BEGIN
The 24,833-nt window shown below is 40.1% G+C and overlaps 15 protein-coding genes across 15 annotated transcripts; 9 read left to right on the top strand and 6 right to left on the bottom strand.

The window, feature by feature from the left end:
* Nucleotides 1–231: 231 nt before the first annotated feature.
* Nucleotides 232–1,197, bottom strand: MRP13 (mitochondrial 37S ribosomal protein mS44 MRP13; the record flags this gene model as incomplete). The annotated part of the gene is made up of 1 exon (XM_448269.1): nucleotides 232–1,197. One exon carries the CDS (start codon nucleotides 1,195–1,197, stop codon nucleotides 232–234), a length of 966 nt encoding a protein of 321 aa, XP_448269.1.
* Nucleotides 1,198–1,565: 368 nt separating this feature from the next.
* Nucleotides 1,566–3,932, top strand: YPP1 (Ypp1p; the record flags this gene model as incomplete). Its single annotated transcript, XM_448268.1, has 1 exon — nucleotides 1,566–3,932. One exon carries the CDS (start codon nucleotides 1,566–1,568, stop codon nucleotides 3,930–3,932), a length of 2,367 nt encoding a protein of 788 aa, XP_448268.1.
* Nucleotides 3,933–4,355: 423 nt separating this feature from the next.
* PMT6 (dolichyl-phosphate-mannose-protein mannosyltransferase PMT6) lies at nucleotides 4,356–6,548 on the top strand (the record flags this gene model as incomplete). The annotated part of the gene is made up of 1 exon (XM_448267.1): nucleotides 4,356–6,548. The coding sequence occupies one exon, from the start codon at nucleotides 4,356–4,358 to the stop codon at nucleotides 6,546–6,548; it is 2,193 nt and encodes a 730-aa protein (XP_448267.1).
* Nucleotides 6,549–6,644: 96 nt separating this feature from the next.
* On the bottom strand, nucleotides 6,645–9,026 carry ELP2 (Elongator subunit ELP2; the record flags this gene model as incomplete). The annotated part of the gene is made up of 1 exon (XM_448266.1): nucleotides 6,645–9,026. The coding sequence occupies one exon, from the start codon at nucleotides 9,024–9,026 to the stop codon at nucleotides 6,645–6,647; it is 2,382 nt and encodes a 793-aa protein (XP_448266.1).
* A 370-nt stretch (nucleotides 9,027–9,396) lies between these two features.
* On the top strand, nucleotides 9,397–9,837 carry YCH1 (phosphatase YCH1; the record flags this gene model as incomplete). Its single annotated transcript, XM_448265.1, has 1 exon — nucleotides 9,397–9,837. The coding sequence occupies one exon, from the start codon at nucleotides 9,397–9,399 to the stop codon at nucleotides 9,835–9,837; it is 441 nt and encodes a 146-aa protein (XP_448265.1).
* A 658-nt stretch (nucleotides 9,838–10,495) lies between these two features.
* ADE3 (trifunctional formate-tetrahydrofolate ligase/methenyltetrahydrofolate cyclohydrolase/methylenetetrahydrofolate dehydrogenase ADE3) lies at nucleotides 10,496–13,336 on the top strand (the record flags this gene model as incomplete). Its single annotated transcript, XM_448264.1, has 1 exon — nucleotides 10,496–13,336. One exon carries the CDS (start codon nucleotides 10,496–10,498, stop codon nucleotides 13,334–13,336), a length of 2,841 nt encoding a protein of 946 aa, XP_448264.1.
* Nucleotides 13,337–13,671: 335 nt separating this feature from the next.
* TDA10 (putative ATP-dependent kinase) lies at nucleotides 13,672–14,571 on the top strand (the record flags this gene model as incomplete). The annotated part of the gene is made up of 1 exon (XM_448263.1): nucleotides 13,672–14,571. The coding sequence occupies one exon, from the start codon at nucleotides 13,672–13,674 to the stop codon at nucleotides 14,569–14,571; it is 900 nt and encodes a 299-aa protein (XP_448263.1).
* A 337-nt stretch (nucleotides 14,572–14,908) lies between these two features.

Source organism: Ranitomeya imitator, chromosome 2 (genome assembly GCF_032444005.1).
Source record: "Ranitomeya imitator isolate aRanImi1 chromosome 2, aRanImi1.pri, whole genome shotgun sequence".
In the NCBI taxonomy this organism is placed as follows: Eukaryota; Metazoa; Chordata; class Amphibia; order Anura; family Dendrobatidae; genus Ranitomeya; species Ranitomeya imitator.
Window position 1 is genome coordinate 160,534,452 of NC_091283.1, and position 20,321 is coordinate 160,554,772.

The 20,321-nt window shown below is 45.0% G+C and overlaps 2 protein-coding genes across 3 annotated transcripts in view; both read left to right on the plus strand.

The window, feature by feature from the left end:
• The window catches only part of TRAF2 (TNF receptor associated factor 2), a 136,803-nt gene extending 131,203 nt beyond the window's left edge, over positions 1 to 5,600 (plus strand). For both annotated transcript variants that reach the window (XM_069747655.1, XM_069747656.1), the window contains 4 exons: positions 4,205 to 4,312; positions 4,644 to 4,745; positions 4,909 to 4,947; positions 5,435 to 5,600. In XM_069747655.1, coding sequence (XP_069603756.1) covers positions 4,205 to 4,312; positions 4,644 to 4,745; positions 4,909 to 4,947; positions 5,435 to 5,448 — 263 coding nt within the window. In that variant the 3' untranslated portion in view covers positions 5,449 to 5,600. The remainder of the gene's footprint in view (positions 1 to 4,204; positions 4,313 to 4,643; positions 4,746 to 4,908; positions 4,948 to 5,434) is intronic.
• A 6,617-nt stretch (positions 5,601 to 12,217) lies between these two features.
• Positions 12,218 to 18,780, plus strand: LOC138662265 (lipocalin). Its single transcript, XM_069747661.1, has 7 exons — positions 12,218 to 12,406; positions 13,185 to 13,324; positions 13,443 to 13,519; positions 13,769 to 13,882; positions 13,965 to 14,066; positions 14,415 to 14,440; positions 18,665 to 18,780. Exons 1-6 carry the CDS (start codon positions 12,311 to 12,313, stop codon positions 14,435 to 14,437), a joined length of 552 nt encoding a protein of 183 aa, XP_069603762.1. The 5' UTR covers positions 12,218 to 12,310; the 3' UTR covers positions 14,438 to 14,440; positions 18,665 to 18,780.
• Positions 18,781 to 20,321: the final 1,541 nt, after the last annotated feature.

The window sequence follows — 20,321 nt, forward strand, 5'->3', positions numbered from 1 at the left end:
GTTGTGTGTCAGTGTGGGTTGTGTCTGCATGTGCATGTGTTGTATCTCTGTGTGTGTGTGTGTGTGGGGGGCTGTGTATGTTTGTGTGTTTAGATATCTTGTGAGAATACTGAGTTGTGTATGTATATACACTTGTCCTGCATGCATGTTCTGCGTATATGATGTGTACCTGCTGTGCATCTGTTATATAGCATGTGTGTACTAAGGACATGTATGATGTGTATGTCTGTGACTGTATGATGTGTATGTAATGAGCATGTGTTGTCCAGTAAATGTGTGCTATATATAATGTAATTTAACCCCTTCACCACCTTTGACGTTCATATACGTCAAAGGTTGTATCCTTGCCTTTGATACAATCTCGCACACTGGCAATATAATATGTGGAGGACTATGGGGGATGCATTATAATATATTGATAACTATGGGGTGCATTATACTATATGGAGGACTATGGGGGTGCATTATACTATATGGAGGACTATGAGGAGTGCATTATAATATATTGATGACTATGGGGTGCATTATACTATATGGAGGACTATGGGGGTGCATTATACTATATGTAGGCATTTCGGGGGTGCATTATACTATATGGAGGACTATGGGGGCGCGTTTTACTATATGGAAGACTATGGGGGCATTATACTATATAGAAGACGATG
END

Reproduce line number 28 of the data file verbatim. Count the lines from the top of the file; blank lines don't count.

The window sequence follows — 20,321 nt, forward strand, 5'->3', positions numbered from 1 at the left end: